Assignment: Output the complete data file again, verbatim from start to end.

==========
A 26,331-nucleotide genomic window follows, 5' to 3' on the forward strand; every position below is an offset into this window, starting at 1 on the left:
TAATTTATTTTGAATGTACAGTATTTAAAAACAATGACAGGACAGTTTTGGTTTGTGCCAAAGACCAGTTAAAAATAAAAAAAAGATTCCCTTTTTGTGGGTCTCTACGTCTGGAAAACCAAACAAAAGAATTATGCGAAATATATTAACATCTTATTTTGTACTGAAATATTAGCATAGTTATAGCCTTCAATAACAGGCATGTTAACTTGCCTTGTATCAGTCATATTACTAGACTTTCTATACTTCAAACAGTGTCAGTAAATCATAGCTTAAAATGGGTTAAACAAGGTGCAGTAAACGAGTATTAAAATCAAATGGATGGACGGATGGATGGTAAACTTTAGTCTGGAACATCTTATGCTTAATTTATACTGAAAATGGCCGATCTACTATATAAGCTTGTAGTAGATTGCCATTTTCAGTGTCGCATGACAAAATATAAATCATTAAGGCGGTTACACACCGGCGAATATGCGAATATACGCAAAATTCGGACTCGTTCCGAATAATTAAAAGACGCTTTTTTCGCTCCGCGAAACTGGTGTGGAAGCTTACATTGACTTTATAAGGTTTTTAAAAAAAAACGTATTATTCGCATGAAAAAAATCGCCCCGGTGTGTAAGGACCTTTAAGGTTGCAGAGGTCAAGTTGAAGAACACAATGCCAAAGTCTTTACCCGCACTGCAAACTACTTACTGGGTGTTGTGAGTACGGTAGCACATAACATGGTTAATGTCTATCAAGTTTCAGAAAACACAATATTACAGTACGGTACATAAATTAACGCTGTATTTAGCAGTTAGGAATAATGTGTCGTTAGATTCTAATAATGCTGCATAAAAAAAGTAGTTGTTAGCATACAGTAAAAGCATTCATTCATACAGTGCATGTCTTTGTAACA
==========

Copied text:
A 26,331-nucleotide genomic window follows, 5' to 3' on the forward strand; every position below is an offset into this window, starting at 1 on the left:
TAATTTATTTTGAATGTACAGTATTTAAAAACAATGACAGGACAGTTTTGGTTTGTGCCAAAGACCAGTTAAAAATAAAAAAAAGATTCCCTTTTTGTGGGTCTCTACGTCTGGAAAACCAAACAAAAGAATTATGCGAAATATATTAACATCTTATTTTGTACTGAAATATTAGCATAGTTATAGCCTTCAATAACAGGCATGTTAACTTGCCTTGTATCAGTCATATTACTAGACTTTCTATACTTCAAACAGTGTCAGTAAATCATAGCTTAAAATGGGTTAAACAAGGTGCAGTAAACGAGTATTAAAATCAAATGGATGGACGGATGGATGGTAAACTTTAGTCTGGAACATCTTATGCTTAATTTATACTGAAAATGGCCGATCTACTATATAAGCTTGTAGTAGATTGCCATTTTCAGTGTCGCATGACAAAATATAAATCATTAAGGCGGTTACACACCGGCGAATATGCGAATATACGCAAAATTCGGACTCGTTCCGAATAATTAAAAGACGCTTTTTTCGCTCCGCGAAACTGGTGTGGAAGCTTACATTGACTTTATAAGGTTTTTAAAAAAAAACGTATTATTCGCATGAAAAAAATCGCCCCGGTGTGTAAGGACCTTTAAGGTTGCAGAGGTCAAGTTGAAGAACACAATGCCAAAGTCTTTACCCGCACTGCAAACTACTTACTGGGTGTTGTGAGTACGGTAGCACATAACATGGTTAATGTCTATCAAGTTTCAGAAAACACAATATTACAGTACGGTACATAAATTAACGCTGTATTTAGCAGTTAGGAATAATGTGTCGTTAGATTCTAATAATGCTGCATAAAAAAAGTAGTTGTTAGCATACAGTAAAAGCATTCATTCATACAGTGCATGTCTTTGTAACA